It was at some point during his twelve-second tutorial on the AR-15 assault rifle that I decided I would write about this. The gun he held looked different than the pictures I had seen on the news in the wake of the Aurora shooting. And the Newtown shooting. This one was green and fitted with a 25-round clip, not the shockingly-still-legal 100-round drum magazine James Holmes jammed into his rifle before going to the movies.
I used a standard target this time, wanting to genuinely gauge my accuracy with a weapon that, for me, was synonymous with both mass-shootings and the excessive clout held by the gun lobby.
I squeezed once. The shot was loud, the kick surprisingly slight and compact. I squeezed, twice, three times. I could see the target flutter with each shot. I squeezed again, and again, in rapid succession, the shells discharging, some bouncing off my head before sprinkling to the ground. Having never fired a gun before that day, I fired twenty-five rounds in twenty seconds.
And I never missed the target.
“You want a picture?” Zach asked. This time I nodded and turned to face my mother.
If you look at my target, you will notice the above-average ‘grouping.’ I had never shot a gun, let alone that gun before. Yet after ten seconds of ‘comprehensive instructions’ and twenty seconds of firing, I could do that to a target. Yet my expression in the photo is not the pride and joy one would presumably experience with a fun and thus far successful day at the gun range. I admittedly felt exhilarated but also nauseous as I handed Zach the gun and glanced around. Was there anywhere nearby that I could take a shower?
I felt dirty. And wrong. Despite the advanced ventilation system, the scent of gunpowder was getting thicker. I watched without a hint of surprise as my brother and then my stepfather squeezed off their twenty-five rounds in twenty second intervals; each doing so with startling accuracy.
All three of us agreed…the AR-15 was fun and easy to shoot. It didn’t matter how strong you were or how experienced you were or how psychologically stable you were. Any person could legally pick up this weapon and fire up to a hundred bullets in one minute without re-loading…and do so quite accurately.
And even in the wake of numerous mass shootings, anybody could still do so without the pesky hassle of a background check.
God Bless America.
The next and last gun I fired was the AK-47. This was a machine gun. Fully automatic; a weapon that is still legal in this country but requires background checks and has other safety valves in place; an approach that should be extended to ALL firearms.
I pulled the trigger and three shots sprayed out. This was a weapon that I could not control. I pulled again and four shots peppered the target, some missing the silhouette entirely.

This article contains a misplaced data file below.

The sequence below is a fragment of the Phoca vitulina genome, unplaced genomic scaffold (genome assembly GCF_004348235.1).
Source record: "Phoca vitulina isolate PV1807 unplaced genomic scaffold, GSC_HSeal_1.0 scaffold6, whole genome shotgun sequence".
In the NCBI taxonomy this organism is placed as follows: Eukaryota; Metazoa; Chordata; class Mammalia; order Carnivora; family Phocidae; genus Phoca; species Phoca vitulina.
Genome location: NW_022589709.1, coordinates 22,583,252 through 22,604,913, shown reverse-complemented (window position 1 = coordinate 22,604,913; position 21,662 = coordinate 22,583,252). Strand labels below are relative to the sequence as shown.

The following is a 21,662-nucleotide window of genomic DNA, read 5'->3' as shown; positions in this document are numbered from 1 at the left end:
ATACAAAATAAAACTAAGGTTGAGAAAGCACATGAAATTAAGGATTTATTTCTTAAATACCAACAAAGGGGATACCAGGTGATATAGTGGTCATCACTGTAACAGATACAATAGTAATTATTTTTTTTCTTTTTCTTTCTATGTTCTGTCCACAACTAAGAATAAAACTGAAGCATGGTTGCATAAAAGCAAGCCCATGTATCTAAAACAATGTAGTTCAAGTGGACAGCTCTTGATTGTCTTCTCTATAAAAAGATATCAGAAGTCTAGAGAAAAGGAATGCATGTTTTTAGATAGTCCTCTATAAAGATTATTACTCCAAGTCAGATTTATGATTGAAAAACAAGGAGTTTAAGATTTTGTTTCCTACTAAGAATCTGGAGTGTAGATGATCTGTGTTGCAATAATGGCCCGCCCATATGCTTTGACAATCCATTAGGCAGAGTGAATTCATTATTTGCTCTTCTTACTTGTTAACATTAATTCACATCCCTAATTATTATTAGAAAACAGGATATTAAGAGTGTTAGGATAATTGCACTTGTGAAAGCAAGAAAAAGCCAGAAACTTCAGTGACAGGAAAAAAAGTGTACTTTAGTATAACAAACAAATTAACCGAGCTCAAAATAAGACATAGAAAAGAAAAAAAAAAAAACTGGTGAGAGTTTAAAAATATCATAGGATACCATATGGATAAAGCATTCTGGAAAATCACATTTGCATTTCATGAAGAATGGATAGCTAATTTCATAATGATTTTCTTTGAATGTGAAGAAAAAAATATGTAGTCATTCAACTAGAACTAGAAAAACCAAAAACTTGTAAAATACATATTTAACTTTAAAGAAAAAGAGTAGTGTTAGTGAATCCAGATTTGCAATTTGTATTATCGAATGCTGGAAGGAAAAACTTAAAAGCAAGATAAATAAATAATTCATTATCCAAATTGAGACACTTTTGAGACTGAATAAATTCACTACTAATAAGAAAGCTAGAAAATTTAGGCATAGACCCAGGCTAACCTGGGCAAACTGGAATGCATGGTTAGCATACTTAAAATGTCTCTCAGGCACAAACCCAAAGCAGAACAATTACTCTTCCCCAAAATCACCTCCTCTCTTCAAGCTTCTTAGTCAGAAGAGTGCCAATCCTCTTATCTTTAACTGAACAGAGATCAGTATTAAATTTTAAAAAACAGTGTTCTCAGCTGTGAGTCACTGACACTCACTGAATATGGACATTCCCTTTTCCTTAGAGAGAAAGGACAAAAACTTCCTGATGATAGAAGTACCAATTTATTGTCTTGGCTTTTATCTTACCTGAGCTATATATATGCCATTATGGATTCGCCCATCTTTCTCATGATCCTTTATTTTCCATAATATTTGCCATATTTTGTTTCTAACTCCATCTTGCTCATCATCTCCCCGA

A piercing pain shot through my shoulder, my hands and my jaw, which I was clenching. I pulled again and five more shots, more pain. Five more shots, even less accurate, even more pain. I turned and handed the gun to Zach.
“Get this fucking thing away from me,” I said. He laughed but I wasn’t kidding.
He removed the clip and one last time asked, “You want a picture?”
My target was a mess; with bullet holes splayed all over the place. As I watched my brother and stepbrother fire away, also struggling to control their grouping, I reflected. No human could possibly have a need for these weapons beyond the battlefield.
I theorized as to why a person would NEED to fire a hundred bullets in a minute.
- To protect their family from an invading militia?
- To fend off an escaped psychiatric ward of violent psychotics?
- To single-handedly take out al Qaeda?
- To protect a casino from Ocean’s Eleven?
- To protect one’s children from a posse of pedophilic burglars?
But the only reason that made sense was this.
- To kill a large number of people in a short amount of time.
In day-to-day life, that is the AR-15’s only practical reason for existing.
You want fun? Learn to dance the Salsa or go windsurfing.
You want sport? Play racquetball or fantasy football.
You want safety? Get a single-barrel pump-action shotgun and, trust me, you’ll feel safe. The sound of pumping a shotgun is enough to make anyone stop dead in their tracks.
I got back to my hotel and I still smelled gunpowder. My ears were ringing louder than usual and I had what looked like a hickey on the front of my armpit. The range let us keep our targets and my mother insisted. I told her to burn mine and I thanked my stepfather for a ‘fun’ afternoon.
I now ‘knew’ my enemy. And I understood him.
But instead of sympathy, my empathy just left me with more confusion and rage tan the already substantial amount I had previously harbored.
Because now that I knew my enemy…I hate him more than ever.